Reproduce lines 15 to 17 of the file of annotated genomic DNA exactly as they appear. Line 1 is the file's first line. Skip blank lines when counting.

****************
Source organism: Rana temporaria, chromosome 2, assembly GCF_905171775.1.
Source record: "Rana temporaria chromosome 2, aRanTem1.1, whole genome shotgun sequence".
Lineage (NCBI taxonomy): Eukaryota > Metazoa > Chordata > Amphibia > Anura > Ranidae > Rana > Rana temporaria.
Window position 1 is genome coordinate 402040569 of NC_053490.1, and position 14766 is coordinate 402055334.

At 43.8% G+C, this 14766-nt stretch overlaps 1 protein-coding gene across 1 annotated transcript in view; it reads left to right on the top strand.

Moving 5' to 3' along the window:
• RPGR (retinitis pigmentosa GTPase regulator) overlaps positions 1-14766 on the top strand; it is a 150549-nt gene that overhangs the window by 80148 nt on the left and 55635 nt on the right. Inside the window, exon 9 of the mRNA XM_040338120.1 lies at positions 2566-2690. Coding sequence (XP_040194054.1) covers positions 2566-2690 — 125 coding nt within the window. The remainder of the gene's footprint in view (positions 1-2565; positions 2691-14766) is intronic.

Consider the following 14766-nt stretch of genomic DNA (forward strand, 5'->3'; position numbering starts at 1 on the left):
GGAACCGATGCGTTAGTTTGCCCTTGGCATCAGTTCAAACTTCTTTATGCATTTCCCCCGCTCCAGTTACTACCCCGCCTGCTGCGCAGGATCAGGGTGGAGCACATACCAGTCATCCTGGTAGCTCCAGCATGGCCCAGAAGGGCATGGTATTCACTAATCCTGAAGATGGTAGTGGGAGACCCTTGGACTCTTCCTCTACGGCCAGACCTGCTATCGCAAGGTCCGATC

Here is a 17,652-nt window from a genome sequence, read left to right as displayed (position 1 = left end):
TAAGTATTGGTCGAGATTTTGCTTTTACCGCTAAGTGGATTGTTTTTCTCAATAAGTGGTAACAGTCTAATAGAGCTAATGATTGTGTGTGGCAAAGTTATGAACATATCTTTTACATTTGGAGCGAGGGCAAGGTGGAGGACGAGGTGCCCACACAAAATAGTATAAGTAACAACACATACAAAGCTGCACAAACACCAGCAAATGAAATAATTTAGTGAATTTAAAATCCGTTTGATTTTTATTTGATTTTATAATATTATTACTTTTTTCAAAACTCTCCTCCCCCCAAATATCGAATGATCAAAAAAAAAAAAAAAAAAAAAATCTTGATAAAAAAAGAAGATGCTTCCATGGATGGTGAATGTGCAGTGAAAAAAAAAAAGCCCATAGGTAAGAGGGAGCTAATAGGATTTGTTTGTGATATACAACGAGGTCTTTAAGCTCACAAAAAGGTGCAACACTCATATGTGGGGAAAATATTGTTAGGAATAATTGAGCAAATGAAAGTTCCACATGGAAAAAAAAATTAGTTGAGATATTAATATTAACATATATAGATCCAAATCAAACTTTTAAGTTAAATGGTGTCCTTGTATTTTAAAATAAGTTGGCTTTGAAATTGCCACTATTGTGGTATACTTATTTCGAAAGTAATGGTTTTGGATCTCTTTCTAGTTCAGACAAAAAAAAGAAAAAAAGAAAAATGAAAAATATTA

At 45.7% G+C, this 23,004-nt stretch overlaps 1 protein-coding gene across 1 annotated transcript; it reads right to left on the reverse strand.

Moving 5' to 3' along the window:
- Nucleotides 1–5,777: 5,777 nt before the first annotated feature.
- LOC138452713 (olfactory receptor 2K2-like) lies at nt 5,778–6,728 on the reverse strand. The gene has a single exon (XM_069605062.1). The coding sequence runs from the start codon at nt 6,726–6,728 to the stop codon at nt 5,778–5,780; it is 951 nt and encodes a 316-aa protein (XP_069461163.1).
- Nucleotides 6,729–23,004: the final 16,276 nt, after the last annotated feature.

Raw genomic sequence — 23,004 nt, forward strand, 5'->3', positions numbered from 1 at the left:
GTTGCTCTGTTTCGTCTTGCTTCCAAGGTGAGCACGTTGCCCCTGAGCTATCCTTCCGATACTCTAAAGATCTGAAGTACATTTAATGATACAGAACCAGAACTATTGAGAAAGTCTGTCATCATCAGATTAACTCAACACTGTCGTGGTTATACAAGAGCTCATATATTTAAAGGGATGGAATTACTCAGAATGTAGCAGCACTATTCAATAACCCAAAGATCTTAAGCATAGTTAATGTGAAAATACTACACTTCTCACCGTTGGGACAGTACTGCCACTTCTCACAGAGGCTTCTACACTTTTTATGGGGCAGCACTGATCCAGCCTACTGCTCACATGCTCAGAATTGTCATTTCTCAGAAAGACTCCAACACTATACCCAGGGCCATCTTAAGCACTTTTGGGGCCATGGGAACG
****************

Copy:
- LOC138452713 (olfactory receptor 2K2-like) lies at nt 5,778–6,728 on the reverse strand. The gene has a single exon (XM_069605062.1). The coding sequence runs from the start codon at nt 6,726–6,728 to the stop codon at nt 5,778–5,780; it is 951 nt and encodes a 316-aa protein (XP_069461163.1).
- Nucleotides 6,729–23,004: the final 16,276 nt, after the last annotated feature.

Raw genomic sequence — 23,004 nt, forward strand, 5'->3', positions numbered from 1 at the left: